Editor's Note: We have no relationship with the "Queen of Clean" and I didn't see anything on her website for questions. The website is


By judyw (Guest Post)
June 14, 20040 found this helpful

Baby powder put on liberally will work. You do have to let it sit for a few days. While visiting a friend, her dog buried a fried piece of chicken in my suitcase getting grease stains all over a silk blouse. In this case, I put the powder on, shook it off after a few days and reapplied the powder. Somethings will do well with just one application of baby powder but you can usually tell by how it looks when you shake the powder off. Sometimes, I have put it both on the front of the stain and the back of the stain. I've never had it to fail.

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By Jackie S. (Guest Post)
June 14, 20040 found this helpful

The best thing I've ever found for taking out grease stains is to rub some regular Crisco into the stain and then wash the item as you usually do. This works on auto grease, so it should work on other greases.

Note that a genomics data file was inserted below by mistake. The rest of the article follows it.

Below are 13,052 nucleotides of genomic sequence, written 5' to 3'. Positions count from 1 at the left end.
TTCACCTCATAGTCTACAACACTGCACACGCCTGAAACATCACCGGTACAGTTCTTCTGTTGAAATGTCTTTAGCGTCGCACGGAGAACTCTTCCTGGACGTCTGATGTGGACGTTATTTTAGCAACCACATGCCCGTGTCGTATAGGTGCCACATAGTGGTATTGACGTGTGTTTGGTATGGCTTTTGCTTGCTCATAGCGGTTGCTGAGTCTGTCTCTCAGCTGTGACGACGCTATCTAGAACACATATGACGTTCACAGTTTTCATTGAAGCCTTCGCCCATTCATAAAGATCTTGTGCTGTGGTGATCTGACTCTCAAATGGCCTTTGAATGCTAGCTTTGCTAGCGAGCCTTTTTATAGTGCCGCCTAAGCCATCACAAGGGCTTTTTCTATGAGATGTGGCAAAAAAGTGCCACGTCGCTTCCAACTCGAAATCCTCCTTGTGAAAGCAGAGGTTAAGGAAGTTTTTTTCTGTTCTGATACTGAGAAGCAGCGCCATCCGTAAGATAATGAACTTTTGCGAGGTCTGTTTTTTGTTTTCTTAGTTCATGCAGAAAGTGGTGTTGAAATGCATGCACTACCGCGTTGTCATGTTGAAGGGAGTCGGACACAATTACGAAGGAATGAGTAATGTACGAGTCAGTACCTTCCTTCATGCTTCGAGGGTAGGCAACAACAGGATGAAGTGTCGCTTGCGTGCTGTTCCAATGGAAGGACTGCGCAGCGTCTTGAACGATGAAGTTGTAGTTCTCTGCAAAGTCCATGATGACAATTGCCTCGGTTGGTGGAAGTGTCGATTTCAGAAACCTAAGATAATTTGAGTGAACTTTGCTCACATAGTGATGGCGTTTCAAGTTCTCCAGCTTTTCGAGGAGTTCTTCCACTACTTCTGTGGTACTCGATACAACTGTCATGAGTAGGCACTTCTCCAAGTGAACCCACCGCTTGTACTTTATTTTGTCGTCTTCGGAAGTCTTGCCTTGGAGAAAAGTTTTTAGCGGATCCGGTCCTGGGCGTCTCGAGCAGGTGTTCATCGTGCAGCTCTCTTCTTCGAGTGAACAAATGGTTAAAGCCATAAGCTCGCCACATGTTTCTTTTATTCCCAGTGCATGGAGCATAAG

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By Linne Dodds (Guest Post)
June 14, 20040 found this helpful

If the cloth is washable at all I would try Dawn dish liquid.If it won't harm sea birds & animals when they use it to get Crude Oil off of them after a spill I'd trust it with anything I own that is washable.& I'd try to just wash the greasy area,of course by hand getting as little ouside the area as possible.


But I'm putting the Baby powder suggestion in my Mental file.I can't do the crisco thing,I'm allergic to it.

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By Judi (Guest Post)
June 15, 20040 found this helpful